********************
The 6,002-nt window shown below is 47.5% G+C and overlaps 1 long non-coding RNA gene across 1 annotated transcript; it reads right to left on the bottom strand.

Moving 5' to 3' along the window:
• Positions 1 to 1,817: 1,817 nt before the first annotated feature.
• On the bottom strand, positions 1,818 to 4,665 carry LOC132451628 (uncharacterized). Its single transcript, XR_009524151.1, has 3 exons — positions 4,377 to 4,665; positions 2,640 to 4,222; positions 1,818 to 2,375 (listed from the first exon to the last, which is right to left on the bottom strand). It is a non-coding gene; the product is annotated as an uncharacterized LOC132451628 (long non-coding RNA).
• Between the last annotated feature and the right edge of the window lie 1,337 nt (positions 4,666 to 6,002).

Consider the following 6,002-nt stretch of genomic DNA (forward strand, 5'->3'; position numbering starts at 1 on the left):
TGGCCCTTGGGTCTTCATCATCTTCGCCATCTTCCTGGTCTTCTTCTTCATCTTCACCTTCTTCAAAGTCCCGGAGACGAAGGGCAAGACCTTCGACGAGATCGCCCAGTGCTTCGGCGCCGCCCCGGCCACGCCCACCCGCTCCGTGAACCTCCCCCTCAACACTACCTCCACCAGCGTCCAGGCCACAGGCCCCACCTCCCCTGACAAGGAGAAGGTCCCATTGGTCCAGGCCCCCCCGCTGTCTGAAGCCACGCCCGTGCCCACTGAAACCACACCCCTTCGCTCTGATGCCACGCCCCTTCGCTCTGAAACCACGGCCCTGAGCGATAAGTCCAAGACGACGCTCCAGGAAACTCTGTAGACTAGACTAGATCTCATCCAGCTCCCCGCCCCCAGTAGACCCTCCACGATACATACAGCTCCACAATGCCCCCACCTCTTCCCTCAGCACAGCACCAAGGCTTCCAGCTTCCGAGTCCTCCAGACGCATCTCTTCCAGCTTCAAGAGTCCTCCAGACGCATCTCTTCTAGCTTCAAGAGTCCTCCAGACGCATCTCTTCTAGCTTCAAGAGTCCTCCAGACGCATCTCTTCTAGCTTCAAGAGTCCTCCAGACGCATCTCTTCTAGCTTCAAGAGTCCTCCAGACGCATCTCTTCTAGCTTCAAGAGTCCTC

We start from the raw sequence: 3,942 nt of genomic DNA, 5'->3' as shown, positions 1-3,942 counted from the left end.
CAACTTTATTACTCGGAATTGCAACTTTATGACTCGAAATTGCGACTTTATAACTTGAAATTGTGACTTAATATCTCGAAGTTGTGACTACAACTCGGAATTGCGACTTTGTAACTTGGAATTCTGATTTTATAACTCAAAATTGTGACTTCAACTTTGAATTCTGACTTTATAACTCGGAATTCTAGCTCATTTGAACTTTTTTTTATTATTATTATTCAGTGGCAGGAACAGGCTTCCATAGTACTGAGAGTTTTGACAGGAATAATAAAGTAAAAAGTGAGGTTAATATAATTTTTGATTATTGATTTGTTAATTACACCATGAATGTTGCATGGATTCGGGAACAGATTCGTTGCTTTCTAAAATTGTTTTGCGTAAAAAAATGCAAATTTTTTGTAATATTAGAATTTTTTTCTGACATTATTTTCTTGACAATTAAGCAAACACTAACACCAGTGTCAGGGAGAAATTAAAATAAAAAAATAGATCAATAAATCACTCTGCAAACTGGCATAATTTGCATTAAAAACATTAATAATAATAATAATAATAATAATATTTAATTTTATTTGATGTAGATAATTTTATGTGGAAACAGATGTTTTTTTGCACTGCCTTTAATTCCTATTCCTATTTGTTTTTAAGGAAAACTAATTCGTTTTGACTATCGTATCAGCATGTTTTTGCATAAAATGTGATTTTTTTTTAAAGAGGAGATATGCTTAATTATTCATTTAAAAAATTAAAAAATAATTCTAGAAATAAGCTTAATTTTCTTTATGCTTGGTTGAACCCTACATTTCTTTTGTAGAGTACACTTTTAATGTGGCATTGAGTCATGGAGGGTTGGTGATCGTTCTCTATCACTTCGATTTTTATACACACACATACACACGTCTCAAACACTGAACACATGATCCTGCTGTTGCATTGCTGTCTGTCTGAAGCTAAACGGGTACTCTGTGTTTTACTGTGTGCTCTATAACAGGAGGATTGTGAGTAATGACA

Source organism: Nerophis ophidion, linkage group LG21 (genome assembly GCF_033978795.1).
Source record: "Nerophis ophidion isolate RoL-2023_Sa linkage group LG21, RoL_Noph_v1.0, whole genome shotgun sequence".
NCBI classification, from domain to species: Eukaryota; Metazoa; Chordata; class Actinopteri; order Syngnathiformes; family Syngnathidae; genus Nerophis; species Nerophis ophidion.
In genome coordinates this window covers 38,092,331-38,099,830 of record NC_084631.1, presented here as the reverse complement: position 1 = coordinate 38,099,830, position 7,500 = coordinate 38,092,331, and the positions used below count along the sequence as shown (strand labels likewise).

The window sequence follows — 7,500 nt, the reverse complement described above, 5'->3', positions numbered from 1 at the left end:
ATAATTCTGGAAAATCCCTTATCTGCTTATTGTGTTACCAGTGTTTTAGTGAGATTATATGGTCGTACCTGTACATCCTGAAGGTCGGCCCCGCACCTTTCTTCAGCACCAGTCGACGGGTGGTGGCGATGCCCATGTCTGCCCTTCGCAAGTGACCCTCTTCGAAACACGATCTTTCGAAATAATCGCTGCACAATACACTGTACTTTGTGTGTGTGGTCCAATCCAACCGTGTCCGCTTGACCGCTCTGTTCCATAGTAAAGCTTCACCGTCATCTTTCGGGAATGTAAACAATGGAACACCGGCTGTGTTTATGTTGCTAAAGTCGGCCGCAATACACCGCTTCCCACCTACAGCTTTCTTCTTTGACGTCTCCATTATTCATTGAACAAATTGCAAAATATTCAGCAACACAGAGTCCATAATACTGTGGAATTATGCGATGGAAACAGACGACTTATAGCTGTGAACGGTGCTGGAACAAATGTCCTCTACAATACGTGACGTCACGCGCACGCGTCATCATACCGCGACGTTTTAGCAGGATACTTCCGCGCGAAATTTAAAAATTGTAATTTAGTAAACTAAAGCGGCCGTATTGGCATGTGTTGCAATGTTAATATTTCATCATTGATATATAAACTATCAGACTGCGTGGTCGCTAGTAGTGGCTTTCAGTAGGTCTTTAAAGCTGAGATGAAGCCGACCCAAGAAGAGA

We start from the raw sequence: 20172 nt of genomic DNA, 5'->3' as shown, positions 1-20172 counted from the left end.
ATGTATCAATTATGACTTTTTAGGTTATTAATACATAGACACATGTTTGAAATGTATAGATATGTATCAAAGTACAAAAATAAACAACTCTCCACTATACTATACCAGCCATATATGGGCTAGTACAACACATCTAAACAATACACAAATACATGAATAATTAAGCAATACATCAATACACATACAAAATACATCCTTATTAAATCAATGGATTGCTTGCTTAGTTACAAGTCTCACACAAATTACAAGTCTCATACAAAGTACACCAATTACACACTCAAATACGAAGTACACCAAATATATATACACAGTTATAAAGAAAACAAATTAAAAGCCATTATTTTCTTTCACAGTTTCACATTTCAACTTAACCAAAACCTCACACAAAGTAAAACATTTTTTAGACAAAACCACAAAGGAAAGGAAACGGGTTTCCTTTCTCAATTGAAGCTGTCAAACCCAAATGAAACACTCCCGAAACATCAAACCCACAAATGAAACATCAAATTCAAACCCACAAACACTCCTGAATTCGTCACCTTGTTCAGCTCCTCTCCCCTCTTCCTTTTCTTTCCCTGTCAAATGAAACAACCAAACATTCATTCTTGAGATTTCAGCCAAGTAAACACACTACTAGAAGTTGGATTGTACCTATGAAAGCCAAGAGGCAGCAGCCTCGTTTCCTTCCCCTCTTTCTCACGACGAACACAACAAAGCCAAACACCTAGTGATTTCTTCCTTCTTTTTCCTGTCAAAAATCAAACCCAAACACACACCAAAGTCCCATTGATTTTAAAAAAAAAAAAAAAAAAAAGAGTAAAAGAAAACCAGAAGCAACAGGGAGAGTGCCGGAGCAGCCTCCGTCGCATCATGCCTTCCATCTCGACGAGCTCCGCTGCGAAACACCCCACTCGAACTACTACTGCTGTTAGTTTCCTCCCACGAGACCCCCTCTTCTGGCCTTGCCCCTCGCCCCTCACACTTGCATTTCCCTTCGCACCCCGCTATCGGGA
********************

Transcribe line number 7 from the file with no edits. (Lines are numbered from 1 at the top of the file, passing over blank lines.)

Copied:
TGGCCCTTGGGTCTTCATCATCTTCGCCATCTTCCTGGTCTTCTTCTTCATCTTCACCTTCTTCAAAGTCCCGGAGACGAAGGGCAAGACCTTCGACGAGATCGCCCAGTGCTTCGGCGCCGCCCCGGCCACGCCCACCCGCTCCGTGAACCTCCCCCTCAACACTACCTCCACCAGCGTCCAGGCCACAGGCCCCACCTCCCCTGACAAGGAGAAGGTCCCATTGGTCCAGGCCCCCCCGCTGTCTGAAGCCACGCCCGTGCCCACTGAAACCACACCCCTTCGCTCTGATGCCACGCCCCTTCGCTCTGAAACCACGGCCCTGAGCGATAAGTCCAAGACGACGCTCCAGGAAACTCTGTAGACTAGACTAGATCTCATCCAGCTCCCCGCCCCCAGTAGACCCTCCACGATACATACAGCTCCACAATGCCCCCACCTCTTCCCTCAGCACAGCACCAAGGCTTCCAGCTTCCGAGTCCTCCAGACGCATCTCTTCCAGCTTCAAGAGTCCTCCAGACGCATCTCTTCTAGCTTCAAGAGTCCTCCAGACGCATCTCTTCTAGCTTCAAGAGTCCTCCAGACGCATCTCTTCTAGCTTCAAGAGTCCTCCAGACGCATCTCTTCTAGCTTCAAGAGTCCTCCAGACGCATCTCTTCTAGCTTCAAGAGTCCTC